The Tennessee chapter of United for Human Rights (TNUHR) is planning a dynamic panel discussion on domestic violence in honor of International Peace Day this year.
October is known as National Domestic Violence Awareness Month. It all began as a "Day of Unity" in October 1981 with the intent to connect advocates across the nation, who were working to end violence against women and children. The Day of Unity soon became an entire week, and in October 1987, the first Domestic Violence Awareness Month was observed.
How is domestic violence a violation of basic human rights? And what do people need to know to protect their rights and the rights of those they love? These are the questions Tennessee United for Human Rights (TNUHR) intends to answer on September 21st, to honor International Day of Peace, and to kick off events in Tennessee for Domestic Violence Awareness Month.
TNUHR is a non-profit organization dedicated to bringing education and awareness about human rights to everyone. In 2009, United for Human Rights released a video history of human rights which begins with a series of diverse people on the street being asked a simple question—What are human rights? The answers were astonishing. Most people couldn’t name more than one or two of their human rights, and many people didn’t even know how to define human rights. According to the University of Minnesota Human Rights Library, “People who do not know their rights are more vulnerable to having them abused and often lack the language and conceptual framework to effectively advocate for them.”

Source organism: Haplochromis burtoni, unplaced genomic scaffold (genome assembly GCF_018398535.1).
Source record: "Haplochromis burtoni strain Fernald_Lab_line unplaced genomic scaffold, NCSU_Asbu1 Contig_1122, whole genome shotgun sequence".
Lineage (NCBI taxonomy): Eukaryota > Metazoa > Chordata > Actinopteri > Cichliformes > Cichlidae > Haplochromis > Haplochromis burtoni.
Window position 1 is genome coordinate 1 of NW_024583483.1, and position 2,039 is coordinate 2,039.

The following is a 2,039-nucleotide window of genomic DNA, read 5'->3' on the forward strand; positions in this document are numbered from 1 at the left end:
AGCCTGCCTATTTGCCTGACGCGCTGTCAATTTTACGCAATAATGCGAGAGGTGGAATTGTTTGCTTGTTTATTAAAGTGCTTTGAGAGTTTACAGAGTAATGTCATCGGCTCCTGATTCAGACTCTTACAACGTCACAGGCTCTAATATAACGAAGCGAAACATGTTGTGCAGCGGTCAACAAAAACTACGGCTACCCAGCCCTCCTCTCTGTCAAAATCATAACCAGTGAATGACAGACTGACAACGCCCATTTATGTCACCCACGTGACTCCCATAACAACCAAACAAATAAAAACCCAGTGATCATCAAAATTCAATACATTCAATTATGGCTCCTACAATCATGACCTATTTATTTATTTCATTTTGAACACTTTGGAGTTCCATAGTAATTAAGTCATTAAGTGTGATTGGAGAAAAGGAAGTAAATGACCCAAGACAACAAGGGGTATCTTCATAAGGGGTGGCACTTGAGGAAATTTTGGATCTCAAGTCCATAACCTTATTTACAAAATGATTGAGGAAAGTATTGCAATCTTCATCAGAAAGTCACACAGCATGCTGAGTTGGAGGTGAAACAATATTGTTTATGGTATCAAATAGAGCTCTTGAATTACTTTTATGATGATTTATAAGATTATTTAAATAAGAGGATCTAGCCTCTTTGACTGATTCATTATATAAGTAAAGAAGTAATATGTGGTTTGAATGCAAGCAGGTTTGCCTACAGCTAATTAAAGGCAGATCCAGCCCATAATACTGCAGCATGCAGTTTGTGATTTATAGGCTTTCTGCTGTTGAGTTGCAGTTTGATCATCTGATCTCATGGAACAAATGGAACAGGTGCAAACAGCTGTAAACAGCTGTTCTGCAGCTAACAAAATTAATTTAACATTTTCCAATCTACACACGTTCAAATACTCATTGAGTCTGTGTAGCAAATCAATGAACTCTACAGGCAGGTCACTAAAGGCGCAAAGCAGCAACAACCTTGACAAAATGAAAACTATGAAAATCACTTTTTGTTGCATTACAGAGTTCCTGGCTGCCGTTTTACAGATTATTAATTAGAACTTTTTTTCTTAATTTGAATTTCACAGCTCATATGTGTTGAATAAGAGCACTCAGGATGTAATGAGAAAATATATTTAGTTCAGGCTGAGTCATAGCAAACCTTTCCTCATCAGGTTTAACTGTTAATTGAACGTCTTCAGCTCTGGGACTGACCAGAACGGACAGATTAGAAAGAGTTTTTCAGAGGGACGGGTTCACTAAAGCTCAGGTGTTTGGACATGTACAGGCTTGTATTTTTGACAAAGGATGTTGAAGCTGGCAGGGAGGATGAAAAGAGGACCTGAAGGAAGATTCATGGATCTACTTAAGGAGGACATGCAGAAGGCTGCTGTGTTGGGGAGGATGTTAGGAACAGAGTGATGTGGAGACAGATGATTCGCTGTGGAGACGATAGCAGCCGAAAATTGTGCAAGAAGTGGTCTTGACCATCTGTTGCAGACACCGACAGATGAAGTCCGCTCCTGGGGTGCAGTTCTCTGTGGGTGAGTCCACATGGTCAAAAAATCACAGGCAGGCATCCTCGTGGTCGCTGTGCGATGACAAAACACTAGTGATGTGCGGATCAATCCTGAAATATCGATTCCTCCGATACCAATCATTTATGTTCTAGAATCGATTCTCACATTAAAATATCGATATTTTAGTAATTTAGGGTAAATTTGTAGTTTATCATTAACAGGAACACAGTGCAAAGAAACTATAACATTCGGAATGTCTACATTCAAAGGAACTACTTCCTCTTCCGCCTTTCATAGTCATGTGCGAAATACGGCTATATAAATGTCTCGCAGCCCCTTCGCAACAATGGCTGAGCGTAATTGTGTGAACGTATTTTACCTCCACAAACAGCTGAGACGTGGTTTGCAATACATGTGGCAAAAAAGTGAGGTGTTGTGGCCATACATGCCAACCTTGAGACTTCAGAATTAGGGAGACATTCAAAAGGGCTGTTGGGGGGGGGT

For this exact reason, TNUHR is holding a panel discussion to educate men and women on the theme, “Know Your Rights and Survive: Overcoming Domestic Violence.” Panel members represent the YWCA’s Weaver Shelter, Metro Nashville Police Department’s Domestic Violence Division, Legal Aide Society, General Sessions Court, and the Tennessee Coalition to End Domestic and Sexual Violence. The panel will take place on September 21st at 4:00 pm in the Church of Scientology community hall at 1130 8th Avenue South. For more information about the event or to find out more about Tennessee United for Human Rights, visit tnuhr.org.